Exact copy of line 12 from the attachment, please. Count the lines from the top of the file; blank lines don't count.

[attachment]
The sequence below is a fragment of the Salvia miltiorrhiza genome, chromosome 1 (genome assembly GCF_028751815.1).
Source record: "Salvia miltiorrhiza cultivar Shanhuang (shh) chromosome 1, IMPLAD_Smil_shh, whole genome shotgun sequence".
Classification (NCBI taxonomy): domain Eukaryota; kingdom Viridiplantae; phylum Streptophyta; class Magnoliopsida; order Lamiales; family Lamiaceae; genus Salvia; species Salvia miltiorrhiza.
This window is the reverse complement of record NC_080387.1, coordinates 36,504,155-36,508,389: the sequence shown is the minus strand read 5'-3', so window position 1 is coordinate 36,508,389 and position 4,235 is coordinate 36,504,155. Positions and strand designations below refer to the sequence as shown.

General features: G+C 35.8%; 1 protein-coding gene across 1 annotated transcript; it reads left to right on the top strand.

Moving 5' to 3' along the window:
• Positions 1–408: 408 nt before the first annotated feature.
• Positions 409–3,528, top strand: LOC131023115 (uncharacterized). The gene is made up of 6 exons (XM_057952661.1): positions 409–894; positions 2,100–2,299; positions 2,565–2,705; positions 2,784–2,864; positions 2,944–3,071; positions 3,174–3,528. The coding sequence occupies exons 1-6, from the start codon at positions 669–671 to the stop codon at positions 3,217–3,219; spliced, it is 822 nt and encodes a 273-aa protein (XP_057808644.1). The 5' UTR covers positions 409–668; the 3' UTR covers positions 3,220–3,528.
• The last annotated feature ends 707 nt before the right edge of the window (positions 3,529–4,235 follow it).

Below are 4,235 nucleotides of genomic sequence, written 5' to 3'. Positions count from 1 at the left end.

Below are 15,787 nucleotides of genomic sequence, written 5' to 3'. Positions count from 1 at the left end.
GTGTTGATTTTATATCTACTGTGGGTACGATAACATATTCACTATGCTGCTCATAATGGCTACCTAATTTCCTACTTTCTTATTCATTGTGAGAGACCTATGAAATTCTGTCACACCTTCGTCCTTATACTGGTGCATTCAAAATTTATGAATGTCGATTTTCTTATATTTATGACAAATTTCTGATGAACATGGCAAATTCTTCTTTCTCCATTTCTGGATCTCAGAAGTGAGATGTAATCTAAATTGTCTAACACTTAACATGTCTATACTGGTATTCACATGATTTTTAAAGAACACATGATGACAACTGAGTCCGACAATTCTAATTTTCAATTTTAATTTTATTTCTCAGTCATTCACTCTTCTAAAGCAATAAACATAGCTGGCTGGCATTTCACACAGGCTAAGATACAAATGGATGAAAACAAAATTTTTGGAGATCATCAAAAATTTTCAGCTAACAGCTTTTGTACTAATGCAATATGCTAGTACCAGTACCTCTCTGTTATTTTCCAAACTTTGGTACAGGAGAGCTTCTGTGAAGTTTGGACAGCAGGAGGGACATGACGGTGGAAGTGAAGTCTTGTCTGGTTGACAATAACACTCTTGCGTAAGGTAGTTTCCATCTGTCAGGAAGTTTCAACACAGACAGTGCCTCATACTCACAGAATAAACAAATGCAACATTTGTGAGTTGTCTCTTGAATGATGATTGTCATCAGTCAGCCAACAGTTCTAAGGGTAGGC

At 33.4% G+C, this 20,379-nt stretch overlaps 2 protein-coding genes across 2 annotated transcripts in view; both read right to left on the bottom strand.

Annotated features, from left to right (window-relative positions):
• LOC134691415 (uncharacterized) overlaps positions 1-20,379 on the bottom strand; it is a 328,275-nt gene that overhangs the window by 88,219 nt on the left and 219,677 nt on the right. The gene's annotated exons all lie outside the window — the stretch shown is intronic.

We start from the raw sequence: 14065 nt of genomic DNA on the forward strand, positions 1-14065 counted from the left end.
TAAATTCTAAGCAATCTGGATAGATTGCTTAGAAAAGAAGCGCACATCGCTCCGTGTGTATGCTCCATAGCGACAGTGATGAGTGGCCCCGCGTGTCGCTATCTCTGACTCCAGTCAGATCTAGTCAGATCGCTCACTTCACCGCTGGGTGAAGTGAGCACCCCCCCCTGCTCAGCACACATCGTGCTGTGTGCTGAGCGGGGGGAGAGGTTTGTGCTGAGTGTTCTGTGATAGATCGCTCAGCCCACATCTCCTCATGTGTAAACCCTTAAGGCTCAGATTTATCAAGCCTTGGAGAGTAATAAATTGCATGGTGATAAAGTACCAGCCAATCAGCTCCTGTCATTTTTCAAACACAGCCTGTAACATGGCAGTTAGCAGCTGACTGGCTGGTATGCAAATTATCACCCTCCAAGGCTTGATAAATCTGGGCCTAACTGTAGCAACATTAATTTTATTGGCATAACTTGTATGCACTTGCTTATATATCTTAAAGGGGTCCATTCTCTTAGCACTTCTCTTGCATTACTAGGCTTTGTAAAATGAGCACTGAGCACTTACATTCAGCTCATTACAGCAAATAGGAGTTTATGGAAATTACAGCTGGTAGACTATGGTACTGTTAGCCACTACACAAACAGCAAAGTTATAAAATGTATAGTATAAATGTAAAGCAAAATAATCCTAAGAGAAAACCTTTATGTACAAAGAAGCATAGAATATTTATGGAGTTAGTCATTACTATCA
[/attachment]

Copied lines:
GTGTTGATTTTATATCTACTGTGGGTACGATAACATATTCACTATGCTGCTCATAATGGCTACCTAATTTCCTACTTTCTTATTCATTGTGAGAGACCTATGAAATTCTGTCACACCTTCGTCCTTATACTGGTGCATTCAAAATTTATGAATGTCGATTTTCTTATATTTATGACAAATTTCTGATGAACATGGCAAATTCTTCTTTCTCCATTTCTGGATCTCAGAAGTGAGATGTAATCTAAATTGTCTAACACTTAACATGTCTATACTGGTATTCACATGATTTTTAAAGAACACATGATGACAACTGAGTCCGACAATTCTAATTTTCAATTTTAATTTTATTTCTCAGTCATTCACTCTTCTAAAGCAATAAACATAGCTGGCTGGCATTTCACACAGGCTAAGATACAAATGGATGAAAACAAAATTTTTGGAGATCATCAAAAATTTTCAGCTAACAGCTTTTGTACTAATGCAATATGCTAGTACCAGTACCTCTCTGTTATTTTCCAAACTTTGGTACAGGAGAGCTTCTGTGAAGTTTGGACAGCAGGAGGGACATGACGGTGGAAGTGAAGTCTTGTCTGGTTGACAATAACACTCTTGCGTAAGGTAGTTTCCATCTGTCAGGAAGTTTCAACACAGACAGTGCCTCATACTCACAGAATAAACAAATGCAACATTTGTGAGTTGTCTCTTGAATGATGATTGTCATCAGTCAGCCAACAGTTCTAAGGGTAGGC